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July 2024
Vol. 23, No. 10

CD Reviews

DARIUS DEGHER: Open Question to the Sky

by Wayne RikerJuly 2024

Singer-songwriter Darius Degher is a master tunesmith as he demonstrates on his latest CD drop, Open Question to the Sky. He accompanies himself primarily on acoustic guitar and mandolin, with additional backing and overdubs of sitar, keyboards, bass, and harmonica. What immediately stands out is Degher’s wonderfully effortless and fluid fingerpicking guitar stylings in combination with colorfully selected chord voicings that make for a much more sophisticated musical backdrop than the obligatory garden variety chords many singer-songwriters rely on.

The ten-track package, a simple production that never gets in the way of his lyrics, is a mixed bag of how Degher views the present-day world in contrast to moments of optimism and self-assurance as he states in the opening track, “This Is It.” “I got a lot more gratitude, and a little less attitude, it’s been a journey,” followed by “Good News,” a glib look at all the bad news we are fed by the media, often overlooking many of the positives. “L.A. skies are somehow clear and cancer deaths are going down each year…the ozone layer has made a real come back, we’re living longer and that’s a fact.”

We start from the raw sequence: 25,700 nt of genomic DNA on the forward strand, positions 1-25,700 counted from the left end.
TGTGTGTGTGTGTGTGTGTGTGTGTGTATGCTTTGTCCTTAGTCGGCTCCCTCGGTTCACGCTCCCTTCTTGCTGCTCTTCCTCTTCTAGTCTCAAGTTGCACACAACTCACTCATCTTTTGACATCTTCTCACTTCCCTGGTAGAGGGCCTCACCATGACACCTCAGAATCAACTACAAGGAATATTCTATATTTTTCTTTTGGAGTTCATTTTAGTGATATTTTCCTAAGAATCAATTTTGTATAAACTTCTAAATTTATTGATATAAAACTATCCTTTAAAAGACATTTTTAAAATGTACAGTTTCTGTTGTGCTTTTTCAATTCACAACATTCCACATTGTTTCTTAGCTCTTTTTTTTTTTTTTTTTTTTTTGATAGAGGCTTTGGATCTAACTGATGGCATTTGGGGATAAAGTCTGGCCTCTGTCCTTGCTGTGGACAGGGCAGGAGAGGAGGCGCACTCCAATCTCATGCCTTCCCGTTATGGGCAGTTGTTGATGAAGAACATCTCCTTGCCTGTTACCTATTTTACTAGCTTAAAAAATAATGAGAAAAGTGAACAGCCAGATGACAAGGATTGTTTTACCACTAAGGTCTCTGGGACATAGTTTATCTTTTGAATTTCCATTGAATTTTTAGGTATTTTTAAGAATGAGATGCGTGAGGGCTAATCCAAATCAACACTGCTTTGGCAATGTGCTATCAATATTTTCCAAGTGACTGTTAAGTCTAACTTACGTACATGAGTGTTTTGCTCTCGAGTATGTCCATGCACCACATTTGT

The title track, “Open Question to the Sky,” is a masterpiece, loaded with searing metaphors on par with the brilliance of the early Bob Dylan recordings. “Why do people fight wars for religion and for blood, scattering the bodies in the deserts and the mud?”

One of the tender moments arrives on “The Myth that You Become,” amid the repeating chorus “your eyes are a channel of love, your days are the myth that you become,” as well as on “Butterflies Again.” “I feel so good, I’ll say an atheist amen…wherever I look, I’m seeing butterflies again.”

Degher holds nothing back on the track “Another Day in History,” documenting all the current global ills and hypocrisy in a marvelous flow of rhyming metaphors, e.g., “a litigious president is on trial, lying seems to be in style, airlines shedding personnel,” with a stream of consciousness flow of lyrics akin to Bob Dylan’s “Subterranean Homesick Blues.”

The minor-key ballad, “Monkey Mind,” is among the many track highlights, with Degher’s keen observations of human anxiety and worry, complemented by well-placed frenetic harmonica flurries. “Regrets are piling up despite your age, unsure if you should rage or disengage, refusing blame you always try to deflect, battled by the law of cause and effect.”

The album concludes with “Only Art to Me,” with well-written words examining the affinity of art and life. “She was a redhead, her sister was a Deadhead, she lived by astrology, would spend Aquarius money, she was flesh and blood, now she’s only art to me,” tying the bow on an entertaining listen of tunes that had me reminiscing about the days of packed coffeehouses with audiences in rapt attention, soaking in every spoken word.

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